World Bicycle Relief provides locally produced, durable bikes to caregivers, entrepreneurs and students, with 80% of the bikes funded by individuals. This video highlights some of the stories of the people raising money for the World Bicycle Relief, namely that of 9-year old Griffin who rode his bike to school every day for a year, raising money along the way.
Cycling Legalese is our online cycling law column from everyday cyclist and Chicago based injury lawyer, Brendan Kevenides.
Ever expanding bicycle infrastructure is awesome, hands down. But are you compelled to use a bike lane or separated path if it exists, even if it is in disrepair or otherwise not suitable? Read on.
Q:There are new bike lanes popping up all over. That’s cool, but do I have to ride in them?
Bike lanes are awesome, except when they’re not. As someone who has been riding in the big bad city for decades, I am thrilled at the proliferation of bike specific infrastructure in my town and others nationwide. Our cities are evolving. However, no big North American city can claim to be on par with bike meccas like Amsterdam and Copenhagen. In the evolutionary timeline we have crawled out of the primordial ooze, but we are still pretty wet behind the ears. Sometimes bike lanes, and other cycle specific infrastructure, suck. Thankfully, in most places bicyclists are not required to use bike lanes or separated paths.
There are several reasons why a cyclist might choose not to ride in a bike lane. It may be in disrepair, full of potholes, ruts or broken glass. Leaving the bike lane may be the safe thing to do. It is common in U.S. cities for the lanes to be occupied illegally by cars, delivery trucks or other vehicles. Here in Chicago, buses are permitted to share bicycle lanes with people on bikes. In the winter months, bike paths maybe rendered impassable due to the accumulation of snow and ice. There are even times when cycling on a path or in a bike lane clear of obstructions just does not make sense. For example, a roadie on a training ride may be advised to avoid a path crowded with cyclists traveling at a more leisurely pace.
There once was a time when the majority of U.S. states had what are commonly referred to as “mandatory use laws,” that is laws that require cyclists to use a bike specific path or other designated area located adjacent to a regular travel lane. These laws were more common at a time when there were actually fewer such paths in existence, and virtually no bike lanes in North American cities. According to the League of American Bicyclists, “In the 1970s, mandatory use laws of some sort existed in 38 states.” Now, however, there are far fewer such laws, many having been repealed. Illinois’ vehicle code has no mandatory use requirement. Until recently, the municipal code of Chicago had such a requirement which read, “Whenever a usable path for bicycles has been provided adjacent to a roadway, bicycle riders shall use such path and shall not use the roadway.” The ordinance did not define what a usable path was. Was it a bike lane with nothing more than a painted line separating cars and bikes? Or, was more substantial separation required, like a jersey barrier? This vagueness ultimately lead to repeal of the ordinance in June, 2013.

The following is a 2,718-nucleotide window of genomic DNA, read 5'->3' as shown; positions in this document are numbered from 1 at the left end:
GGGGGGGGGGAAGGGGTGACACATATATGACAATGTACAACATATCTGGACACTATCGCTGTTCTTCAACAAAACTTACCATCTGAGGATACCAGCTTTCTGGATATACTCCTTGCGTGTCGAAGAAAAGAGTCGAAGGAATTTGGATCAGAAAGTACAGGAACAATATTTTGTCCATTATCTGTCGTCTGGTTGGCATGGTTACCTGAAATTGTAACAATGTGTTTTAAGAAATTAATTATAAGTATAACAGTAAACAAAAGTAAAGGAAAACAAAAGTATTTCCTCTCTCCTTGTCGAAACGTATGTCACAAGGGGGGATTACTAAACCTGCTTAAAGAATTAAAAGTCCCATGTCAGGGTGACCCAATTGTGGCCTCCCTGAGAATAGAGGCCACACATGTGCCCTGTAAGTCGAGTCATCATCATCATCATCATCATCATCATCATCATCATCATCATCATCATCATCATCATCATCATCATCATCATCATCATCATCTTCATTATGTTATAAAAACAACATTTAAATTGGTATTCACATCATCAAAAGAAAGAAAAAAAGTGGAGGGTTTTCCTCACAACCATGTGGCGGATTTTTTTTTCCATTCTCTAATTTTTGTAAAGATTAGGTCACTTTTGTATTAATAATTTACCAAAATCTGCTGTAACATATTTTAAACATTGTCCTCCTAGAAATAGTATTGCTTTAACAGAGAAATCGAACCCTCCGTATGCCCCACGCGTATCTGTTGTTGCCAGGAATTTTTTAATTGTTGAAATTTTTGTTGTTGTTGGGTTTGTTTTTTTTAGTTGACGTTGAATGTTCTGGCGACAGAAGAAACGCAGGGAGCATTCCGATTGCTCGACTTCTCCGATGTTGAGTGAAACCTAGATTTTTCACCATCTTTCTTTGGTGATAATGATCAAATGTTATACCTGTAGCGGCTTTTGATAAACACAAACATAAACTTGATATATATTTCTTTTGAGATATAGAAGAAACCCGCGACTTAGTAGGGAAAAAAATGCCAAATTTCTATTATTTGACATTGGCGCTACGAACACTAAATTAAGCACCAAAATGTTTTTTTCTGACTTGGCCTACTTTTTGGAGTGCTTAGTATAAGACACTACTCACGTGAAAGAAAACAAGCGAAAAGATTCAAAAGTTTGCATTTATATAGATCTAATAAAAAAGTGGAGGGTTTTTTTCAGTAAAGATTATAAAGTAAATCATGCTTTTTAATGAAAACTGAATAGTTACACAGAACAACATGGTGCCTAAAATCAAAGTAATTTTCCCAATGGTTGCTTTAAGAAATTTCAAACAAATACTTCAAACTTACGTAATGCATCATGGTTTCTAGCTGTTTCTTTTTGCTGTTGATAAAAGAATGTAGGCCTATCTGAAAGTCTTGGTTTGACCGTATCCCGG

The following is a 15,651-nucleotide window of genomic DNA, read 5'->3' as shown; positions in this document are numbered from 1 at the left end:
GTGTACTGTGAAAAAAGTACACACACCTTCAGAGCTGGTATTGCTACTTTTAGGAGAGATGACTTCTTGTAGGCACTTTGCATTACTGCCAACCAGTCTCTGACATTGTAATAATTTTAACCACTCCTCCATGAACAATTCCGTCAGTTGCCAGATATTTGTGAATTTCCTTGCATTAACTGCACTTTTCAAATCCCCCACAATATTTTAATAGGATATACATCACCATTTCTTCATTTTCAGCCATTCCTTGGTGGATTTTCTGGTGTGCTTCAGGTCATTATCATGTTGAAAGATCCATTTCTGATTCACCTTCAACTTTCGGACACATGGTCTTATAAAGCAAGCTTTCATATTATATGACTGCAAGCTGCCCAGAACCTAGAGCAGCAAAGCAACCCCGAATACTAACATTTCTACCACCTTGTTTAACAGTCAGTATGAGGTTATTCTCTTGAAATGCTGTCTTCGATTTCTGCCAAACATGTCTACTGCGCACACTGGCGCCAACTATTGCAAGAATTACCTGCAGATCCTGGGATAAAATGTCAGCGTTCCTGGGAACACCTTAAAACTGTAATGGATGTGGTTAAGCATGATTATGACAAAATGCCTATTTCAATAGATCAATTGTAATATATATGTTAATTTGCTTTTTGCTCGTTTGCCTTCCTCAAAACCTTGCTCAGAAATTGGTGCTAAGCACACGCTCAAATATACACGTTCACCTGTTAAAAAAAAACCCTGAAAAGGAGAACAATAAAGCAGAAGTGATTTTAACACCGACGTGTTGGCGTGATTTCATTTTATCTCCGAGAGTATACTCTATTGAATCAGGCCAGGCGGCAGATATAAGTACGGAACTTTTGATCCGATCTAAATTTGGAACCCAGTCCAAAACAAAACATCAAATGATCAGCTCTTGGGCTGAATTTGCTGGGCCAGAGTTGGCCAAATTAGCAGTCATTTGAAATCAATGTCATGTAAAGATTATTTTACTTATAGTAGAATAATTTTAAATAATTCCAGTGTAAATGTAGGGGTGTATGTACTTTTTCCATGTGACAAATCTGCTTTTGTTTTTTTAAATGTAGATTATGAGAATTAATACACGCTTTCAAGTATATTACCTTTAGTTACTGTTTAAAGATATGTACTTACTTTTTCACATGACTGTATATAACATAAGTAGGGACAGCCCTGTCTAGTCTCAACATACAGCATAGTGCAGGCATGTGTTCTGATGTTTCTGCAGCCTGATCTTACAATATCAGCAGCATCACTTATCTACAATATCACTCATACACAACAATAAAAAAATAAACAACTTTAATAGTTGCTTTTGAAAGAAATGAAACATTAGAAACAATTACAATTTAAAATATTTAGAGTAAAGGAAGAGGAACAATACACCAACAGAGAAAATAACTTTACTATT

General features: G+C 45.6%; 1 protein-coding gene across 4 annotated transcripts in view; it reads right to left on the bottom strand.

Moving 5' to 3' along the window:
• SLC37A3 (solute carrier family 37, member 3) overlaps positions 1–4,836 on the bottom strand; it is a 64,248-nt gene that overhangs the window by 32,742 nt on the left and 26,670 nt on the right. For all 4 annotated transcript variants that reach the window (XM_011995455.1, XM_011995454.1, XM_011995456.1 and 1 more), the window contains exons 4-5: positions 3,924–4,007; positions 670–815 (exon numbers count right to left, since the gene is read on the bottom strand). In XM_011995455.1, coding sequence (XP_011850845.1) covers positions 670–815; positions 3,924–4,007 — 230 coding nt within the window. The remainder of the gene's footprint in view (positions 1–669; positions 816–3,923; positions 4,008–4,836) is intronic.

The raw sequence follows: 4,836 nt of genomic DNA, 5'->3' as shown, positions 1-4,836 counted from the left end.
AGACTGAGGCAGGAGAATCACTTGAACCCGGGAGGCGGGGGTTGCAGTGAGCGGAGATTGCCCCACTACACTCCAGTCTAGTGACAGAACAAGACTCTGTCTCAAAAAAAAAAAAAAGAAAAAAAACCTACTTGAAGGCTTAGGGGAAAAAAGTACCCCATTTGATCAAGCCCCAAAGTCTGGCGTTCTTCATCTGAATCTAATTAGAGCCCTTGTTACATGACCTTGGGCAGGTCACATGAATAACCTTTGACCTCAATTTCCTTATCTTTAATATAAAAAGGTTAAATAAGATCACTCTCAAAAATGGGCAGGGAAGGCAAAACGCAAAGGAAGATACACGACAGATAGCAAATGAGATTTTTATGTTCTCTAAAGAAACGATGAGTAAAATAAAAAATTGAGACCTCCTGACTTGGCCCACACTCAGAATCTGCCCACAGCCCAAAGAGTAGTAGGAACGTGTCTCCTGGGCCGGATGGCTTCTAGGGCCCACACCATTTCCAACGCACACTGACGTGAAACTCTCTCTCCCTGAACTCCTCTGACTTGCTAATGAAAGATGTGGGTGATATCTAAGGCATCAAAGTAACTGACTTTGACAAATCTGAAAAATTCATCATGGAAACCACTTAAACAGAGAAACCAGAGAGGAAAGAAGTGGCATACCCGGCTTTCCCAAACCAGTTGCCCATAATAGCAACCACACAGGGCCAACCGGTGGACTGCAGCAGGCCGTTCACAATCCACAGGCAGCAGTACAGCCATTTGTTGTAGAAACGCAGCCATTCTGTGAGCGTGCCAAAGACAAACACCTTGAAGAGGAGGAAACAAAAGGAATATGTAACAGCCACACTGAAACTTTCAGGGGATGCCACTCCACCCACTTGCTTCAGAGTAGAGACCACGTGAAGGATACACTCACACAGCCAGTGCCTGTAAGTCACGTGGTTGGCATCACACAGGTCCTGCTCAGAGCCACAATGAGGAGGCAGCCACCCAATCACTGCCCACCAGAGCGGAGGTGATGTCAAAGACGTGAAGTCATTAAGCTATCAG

Cyclists throughout Illinois and in places like Massachusetts, Michigan, Minnesota, Pennsylvania, and many others cyclists may ignore bike lanes and paths for any reason. In other jurisdictions a cyclist’s right to do so is qualified. For example, in California a bicyclist must use a bicycle lane where one is provided, unless he or she is traveling at the same speed as traffic moving in the same direction. California bikers may also abandon the lane when overtaking another bicyclist or pedestrian, when preparing to turn left, to avoid debris or hazardous conditions or when approaching a place where a right turn is authorized. The law in New York seems to be the same. Where there are bike lanes, cyclists have to use them. It appears, however, that cyclists there may abandon them under the same circumstances set for the in California Code.
The state with perhaps the scariest mandatory use language is one generally considered the most bike friendly in North America, Oregon. Its vehicle code states that, “A person commits the offense of failure to use a bicycle lane or path if the person operates a bicycle on any portion of a roadway that is not a bicycle lane or bicycle path when a bicycle lane or bicycle path is adjacent to or near the roadway.”
An “offense.” Yikes. Still, even in Oregon a bike lane or path may be abandoned to pass other cyclists, to make a left turn, to avoid hazard and to execute a right turn. Also, Oregon provides that a person need not comply with the mandatory use law unless it has been determined after public hearing that the bike lane or path is “suitable for safe bicycle use at reasonable rates of speed.”
As is generally the case, knowing what the law requires depends on the particular circumstances and where you are. If you want to check the law on mandatory use in your state, The League of American Bicyclists has a very helpful chart online. Be advised, however, that laws can change at any time without notice.
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Nothing contained in this column should be construed as legal advice. The information contained herein may or may not match your individual situation. Also, laws differ from place to place and tend to change over time. No reader should act or refrain from acting on the basis of any information presented herein without seeking the advice of an attorney in the relevant jurisdiction. This column is meant to promote awareness of a general legal issue. As such, it is meant as entertainment. It does not create an attorney-client relationship between the author and the reader.